In reporting on what it describes as a “pro-Holocaust” documentary being shown on Turkish television, Press TV gave us a trademark example of the gymnastics the Iranian government takes with regards to the existence of the Holocaust since Ahmadinejad made his now infamous remarks six years ago.
In a retrospectively amusing interview with journalist Mike Wallace back in 1976, the last Shah of Iran expressed some qualms over the Jewish lobby in the United States. He stated among other things it was too powerful for the interests of Israel as it pushed around and directly influenced too many people’s decisions regarding certain issues. He was clearly referring to American Israeli lobby groups such as AIPAC when he pronounced these qualms.
Some 30 years later, the president of Iran would cause international controversy, condemnation, a media storm and widespread distress when he referred to the Holocaust as a mere myth; a fabricated legend created by the Zionists. Ahmadinejad’s provocative pronouncements were downright hurtful to the Jewish people, as they directly undermined and cheapened an incident in history that is a major part of the collective Jewish psyche by denying it ever even happened and that the pain and suffering several of the survivors endured; the horror and memories of watching their families and friends perish or be brutally, systemically and callously murdered, as ocurred in the death camps in Poland, was simply a myth they bought into and that it didn’t really happen to them. This is how they inflame and hurt people, by flat out telling them that the horrors which they had experienced and endured first hand had never even happened.
Personally I don’t feel the need, nor do I have any desire, to have to silence Holocaust deniers, or deny them a right to voice their opinions, misunderstandings or skepticism with minor details they may not understand. To do so gives these fanatics their own free speech “martyrs” and further convinces them that their outlandish claims have therefore been given credence. While their pronouncements are certainly hurtful to the Jewish people, and are usually leavened with anti-Semitic innuendos, they are for the most part self-discrediting; those who preach them shouldn’t be jailed for voicing such opinions, but should instead be shunned and shamed from all normal realms of society. Those who may be genuinely skeptical about the transpiration of the Final Solution and the widespread systemic destruction of European Jewry should be allowed to voice such skepticism and to have it addressed. Is that what Ahmadinejad is doing, as he has hinted towards on more than one occasion?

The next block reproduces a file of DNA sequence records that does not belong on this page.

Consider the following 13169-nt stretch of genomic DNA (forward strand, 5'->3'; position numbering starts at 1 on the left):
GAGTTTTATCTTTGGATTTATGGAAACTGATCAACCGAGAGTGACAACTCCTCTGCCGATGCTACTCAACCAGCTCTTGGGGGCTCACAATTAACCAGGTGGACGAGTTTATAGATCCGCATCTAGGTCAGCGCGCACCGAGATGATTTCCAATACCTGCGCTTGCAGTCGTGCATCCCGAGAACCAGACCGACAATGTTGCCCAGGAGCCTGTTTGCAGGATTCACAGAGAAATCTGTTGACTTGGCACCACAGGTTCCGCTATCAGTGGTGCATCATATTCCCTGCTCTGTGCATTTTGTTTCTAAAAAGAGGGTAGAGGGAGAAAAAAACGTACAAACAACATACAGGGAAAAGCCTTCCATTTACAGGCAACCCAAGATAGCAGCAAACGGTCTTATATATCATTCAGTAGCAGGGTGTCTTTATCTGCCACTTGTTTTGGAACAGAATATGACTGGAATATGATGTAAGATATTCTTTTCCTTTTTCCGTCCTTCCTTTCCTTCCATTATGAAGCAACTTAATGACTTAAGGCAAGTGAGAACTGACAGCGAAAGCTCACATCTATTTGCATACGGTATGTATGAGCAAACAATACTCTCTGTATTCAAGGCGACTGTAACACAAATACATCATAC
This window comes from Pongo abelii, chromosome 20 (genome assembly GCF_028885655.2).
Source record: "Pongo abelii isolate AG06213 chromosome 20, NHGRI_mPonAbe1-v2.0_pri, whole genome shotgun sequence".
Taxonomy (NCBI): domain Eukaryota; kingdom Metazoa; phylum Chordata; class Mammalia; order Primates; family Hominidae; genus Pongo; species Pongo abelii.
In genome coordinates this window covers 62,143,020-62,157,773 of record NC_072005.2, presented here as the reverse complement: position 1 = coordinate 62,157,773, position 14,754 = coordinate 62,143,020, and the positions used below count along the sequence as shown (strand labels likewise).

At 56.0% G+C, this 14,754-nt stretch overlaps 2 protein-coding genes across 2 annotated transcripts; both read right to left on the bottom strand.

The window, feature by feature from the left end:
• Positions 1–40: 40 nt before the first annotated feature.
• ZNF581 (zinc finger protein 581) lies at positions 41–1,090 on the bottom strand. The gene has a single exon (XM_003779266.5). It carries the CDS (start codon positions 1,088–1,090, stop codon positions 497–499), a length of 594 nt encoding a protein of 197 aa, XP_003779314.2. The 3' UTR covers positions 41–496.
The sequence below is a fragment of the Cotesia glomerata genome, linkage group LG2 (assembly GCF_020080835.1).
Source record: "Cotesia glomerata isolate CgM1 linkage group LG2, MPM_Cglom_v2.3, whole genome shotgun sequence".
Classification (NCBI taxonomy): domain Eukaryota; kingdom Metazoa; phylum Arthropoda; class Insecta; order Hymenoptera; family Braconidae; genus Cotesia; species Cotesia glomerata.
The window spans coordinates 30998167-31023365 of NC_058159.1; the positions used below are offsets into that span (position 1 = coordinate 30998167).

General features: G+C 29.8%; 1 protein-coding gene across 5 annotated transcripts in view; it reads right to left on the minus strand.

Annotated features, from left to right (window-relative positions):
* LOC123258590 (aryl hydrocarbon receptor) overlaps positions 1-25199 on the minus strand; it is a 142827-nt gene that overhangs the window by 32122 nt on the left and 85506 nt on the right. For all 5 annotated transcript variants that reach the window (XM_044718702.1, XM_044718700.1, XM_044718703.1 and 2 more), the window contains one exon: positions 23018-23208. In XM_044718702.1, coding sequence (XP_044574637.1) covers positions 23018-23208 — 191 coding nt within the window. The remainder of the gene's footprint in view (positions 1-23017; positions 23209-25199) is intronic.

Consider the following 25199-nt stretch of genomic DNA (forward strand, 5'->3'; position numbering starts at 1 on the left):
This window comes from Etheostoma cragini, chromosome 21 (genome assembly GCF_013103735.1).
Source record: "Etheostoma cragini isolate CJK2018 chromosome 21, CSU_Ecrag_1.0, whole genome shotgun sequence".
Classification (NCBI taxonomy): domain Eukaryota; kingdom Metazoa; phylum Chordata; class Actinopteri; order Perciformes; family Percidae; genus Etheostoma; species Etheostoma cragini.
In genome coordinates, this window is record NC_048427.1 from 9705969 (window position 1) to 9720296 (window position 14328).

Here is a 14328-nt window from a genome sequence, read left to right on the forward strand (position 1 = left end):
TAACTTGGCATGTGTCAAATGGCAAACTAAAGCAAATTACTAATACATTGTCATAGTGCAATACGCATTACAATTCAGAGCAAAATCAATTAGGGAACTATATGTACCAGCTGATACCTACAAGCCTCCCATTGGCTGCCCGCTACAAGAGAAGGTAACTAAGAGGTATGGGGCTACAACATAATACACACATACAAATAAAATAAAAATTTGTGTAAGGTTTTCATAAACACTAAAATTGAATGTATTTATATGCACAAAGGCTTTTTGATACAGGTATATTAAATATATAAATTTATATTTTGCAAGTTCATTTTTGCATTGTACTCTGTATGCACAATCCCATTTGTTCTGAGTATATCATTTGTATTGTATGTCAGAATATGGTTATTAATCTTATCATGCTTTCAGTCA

Shortly after he proclaimed the Holocaust to be a myth, Hamas’s political leader, Khaled Mashaal, stated Ahmadinejad’s pronouncements were “courageous.” It wasn’t in the least bit surprising that Hamas would endorse his statements, when you take into account that they also disseminate the century-old proven fabrication, the Protocols of the Elders of Zion (sometimes described as Hitler’s warrant for genocide, among other things), as literal truth. Hamas was also founded on a charter which possesses a rather nasty core of anti-Semitism and racism. Having such bedfellows does not give much credence to Ahmadinejad’s claim of being merely skeptical with regards to the Holocaust.